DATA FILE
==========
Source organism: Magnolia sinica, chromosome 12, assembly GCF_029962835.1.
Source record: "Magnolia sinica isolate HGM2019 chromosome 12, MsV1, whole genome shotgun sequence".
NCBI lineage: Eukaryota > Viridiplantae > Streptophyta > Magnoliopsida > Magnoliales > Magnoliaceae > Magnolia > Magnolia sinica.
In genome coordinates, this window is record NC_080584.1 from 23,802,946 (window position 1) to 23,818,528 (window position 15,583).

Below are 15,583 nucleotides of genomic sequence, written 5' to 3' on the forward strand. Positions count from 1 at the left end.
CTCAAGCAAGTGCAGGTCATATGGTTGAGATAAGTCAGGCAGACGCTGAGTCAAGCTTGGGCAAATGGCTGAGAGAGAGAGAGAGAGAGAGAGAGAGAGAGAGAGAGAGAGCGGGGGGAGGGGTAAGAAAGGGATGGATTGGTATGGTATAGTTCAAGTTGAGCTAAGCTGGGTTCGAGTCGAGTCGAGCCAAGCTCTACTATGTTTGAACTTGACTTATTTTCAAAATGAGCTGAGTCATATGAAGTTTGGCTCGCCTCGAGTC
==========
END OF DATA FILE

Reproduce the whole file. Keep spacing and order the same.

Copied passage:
Source organism: Magnolia sinica, chromosome 12, assembly GCF_029962835.1.
Source record: "Magnolia sinica isolate HGM2019 chromosome 12, MsV1, whole genome shotgun sequence".
NCBI lineage: Eukaryota > Viridiplantae > Streptophyta > Magnoliopsida > Magnoliales > Magnoliaceae > Magnolia > Magnolia sinica.
In genome coordinates, this window is record NC_080584.1 from 23,802,946 (window position 1) to 23,818,528 (window position 15,583).

Below are 15,583 nucleotides of genomic sequence, written 5' to 3' on the forward strand. Positions count from 1 at the left end.
CTCAAGCAAGTGCAGGTCATATGGTTGAGATAAGTCAGGCAGACGCTGAGTCAAGCTTGGGCAAATGGCTGAGAGAGAGAGAGAGAGAGAGAGAGAGAGAGAGAGAGAGAGCGGGGGGAGGGGTAAGAAAGGGATGGATTGGTATGGTATAGTTCAAGTTGAGCTAAGCTGGGTTCGAGTCGAGTCGAGCCAAGCTCTACTATGTTTGAACTTGACTTATTTTCAAAATGAGCTGAGTCATATGAAGTTTGGCTCGCCTCGAGTC